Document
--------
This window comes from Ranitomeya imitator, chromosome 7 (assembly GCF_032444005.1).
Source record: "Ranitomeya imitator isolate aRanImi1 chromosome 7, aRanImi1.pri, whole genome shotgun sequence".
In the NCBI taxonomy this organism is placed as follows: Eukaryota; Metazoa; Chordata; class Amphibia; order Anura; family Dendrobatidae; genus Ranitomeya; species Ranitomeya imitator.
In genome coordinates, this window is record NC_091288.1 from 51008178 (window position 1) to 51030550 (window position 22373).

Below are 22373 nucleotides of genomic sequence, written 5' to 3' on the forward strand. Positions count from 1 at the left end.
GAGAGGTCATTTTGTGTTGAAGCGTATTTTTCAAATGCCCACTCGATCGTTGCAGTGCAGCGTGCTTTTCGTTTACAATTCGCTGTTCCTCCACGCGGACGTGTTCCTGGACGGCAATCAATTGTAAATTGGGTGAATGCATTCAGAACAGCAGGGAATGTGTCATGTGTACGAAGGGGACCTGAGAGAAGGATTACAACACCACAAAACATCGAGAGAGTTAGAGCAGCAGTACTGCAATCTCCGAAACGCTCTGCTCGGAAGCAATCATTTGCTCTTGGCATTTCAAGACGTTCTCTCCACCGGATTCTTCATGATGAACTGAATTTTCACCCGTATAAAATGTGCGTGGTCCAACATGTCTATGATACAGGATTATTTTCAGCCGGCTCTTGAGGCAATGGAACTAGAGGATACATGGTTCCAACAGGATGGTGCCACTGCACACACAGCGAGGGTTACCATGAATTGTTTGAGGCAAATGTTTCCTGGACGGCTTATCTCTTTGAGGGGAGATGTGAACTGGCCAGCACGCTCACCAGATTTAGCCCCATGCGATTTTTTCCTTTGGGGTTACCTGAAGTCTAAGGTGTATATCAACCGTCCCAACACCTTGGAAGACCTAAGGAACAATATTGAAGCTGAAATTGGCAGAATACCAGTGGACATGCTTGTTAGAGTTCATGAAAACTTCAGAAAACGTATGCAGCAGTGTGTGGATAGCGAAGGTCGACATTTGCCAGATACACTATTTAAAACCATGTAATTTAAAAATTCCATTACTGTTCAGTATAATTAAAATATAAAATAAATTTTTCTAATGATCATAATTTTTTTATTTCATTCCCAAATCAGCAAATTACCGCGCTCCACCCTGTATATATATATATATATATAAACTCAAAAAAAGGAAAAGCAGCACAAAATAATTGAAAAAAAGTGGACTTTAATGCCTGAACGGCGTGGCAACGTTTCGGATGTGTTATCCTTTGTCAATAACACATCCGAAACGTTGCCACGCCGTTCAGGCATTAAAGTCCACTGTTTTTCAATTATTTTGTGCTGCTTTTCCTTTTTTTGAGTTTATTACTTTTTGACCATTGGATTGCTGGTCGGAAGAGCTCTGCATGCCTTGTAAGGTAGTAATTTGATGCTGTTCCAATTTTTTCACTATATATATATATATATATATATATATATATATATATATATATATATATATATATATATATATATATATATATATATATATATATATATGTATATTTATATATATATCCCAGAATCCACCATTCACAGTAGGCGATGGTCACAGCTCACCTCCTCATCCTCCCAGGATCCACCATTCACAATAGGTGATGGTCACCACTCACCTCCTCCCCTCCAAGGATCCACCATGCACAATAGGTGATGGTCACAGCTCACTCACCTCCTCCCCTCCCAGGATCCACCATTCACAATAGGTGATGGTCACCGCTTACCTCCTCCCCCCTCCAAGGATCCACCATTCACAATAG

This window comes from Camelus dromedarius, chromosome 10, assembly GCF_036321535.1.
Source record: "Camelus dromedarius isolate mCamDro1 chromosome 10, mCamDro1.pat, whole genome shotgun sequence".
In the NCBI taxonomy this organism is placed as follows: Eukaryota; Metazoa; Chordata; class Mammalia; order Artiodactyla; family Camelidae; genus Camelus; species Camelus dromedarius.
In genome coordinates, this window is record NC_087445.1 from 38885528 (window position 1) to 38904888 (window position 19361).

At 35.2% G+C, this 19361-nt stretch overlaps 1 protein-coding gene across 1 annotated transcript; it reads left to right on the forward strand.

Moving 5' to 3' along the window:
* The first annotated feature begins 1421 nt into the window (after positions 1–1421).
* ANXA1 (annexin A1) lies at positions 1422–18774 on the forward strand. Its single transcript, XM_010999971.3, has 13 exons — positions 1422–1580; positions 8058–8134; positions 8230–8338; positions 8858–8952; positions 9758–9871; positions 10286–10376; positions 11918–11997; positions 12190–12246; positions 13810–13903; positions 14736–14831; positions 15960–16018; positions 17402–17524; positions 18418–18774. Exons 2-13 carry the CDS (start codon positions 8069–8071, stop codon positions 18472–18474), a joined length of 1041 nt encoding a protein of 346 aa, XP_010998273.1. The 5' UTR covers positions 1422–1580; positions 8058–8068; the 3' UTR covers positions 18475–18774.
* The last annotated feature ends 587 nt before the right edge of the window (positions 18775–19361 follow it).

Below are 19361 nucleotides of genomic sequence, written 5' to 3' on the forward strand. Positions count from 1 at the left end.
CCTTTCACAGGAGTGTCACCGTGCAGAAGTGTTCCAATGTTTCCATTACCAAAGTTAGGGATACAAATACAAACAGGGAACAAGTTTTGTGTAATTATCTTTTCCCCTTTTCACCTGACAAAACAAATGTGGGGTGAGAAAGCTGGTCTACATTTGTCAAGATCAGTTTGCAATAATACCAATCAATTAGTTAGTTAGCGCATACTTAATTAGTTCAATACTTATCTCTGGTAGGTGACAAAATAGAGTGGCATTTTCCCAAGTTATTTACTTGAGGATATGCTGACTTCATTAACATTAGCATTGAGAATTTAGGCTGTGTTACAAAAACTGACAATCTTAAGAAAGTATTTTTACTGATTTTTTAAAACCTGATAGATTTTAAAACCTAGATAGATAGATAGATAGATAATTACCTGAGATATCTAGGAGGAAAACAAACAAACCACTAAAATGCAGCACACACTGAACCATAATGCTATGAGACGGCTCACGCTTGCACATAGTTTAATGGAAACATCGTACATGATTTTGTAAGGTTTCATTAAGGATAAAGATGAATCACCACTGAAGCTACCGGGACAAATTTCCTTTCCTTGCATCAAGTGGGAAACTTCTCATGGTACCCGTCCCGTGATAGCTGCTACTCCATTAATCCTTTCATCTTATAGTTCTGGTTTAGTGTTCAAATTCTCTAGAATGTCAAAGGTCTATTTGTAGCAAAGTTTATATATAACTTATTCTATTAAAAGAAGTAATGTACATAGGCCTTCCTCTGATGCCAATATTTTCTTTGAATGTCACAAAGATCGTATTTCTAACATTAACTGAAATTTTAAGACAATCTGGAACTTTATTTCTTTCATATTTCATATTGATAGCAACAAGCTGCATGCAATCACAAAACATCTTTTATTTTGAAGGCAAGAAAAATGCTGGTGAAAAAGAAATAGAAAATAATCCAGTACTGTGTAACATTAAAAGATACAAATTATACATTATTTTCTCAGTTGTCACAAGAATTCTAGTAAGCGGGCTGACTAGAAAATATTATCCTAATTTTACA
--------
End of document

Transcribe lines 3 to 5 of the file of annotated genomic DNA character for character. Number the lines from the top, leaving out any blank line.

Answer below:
In the NCBI taxonomy this organism is placed as follows: Eukaryota; Metazoa; Chordata; class Amphibia; order Anura; family Dendrobatidae; genus Ranitomeya; species Ranitomeya imitator.
In genome coordinates, this window is record NC_091288.1 from 51008178 (window position 1) to 51030550 (window position 22373).

Below are 22373 nucleotides of genomic sequence, written 5' to 3' on the forward strand. Positions count from 1 at the left end.